NIBBLING on nuts could keep your ticker timely.
New Swedish research has found eating several servings of nuts per week may help lower the risk of developing the heart rhythm irregularity, atrial fibrillation.
The Karolinska Institutet study also suggests eating lots of nuts may also lessen the risk of heart failure, but the results were not as clear.
Researchers looked at responses from the Food Frequency Questionnaire, which gathered lifestyle information from more than 61,000 Swedish 45-83 year olds. Their cardiovascular health was then tracked for 17 years.
They found the more often nuts were included in the diet, the lower was the associated risk of atrial fibrillation.
But these people also tended to be better educated and to have healthier lifestyles than those who didn't include nuts in their diet. They were less likely to smoke or to have a history of high blood pressure. And they were leaner, more physically active, drank more alcohol and ate more fruit and vegetables.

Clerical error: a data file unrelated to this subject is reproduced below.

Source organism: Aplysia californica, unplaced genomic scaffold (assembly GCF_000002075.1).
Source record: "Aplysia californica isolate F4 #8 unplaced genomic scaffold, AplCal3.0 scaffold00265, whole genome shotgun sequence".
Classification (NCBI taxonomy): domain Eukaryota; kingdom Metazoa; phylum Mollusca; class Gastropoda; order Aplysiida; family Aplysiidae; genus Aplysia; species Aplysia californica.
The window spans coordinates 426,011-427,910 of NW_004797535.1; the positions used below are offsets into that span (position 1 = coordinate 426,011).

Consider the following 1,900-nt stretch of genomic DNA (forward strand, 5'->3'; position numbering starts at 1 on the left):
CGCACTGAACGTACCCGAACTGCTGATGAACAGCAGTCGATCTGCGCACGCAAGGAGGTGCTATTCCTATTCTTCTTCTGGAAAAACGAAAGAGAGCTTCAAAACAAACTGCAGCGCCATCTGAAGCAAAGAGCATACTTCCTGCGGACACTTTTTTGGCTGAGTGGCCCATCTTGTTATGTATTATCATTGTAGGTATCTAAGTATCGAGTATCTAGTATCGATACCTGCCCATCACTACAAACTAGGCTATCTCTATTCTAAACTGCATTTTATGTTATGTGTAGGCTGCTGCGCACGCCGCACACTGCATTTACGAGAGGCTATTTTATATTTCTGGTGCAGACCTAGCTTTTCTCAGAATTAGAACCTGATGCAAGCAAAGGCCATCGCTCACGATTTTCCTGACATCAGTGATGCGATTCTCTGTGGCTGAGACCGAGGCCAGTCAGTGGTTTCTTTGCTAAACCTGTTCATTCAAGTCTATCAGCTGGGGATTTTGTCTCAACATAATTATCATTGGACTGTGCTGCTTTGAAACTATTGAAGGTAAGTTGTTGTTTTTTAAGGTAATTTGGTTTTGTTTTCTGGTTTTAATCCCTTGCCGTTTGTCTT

Eating a serving of nuts one to three times a month was associated with a lowered risk of just 3 per cent, rising to 12 per cent when eating them once or twice a week, and to 18 per cent when eating them three or more times a week.
The findings for heart failure were less consistent: moderate, but not high, weekly nut consumption was associated with a 20 per cent lower risk.
Each additional portion of nuts eaten during the week was associated with a 4 per cent lowering in atrial fibrillation risk.
The findings were published in Heart.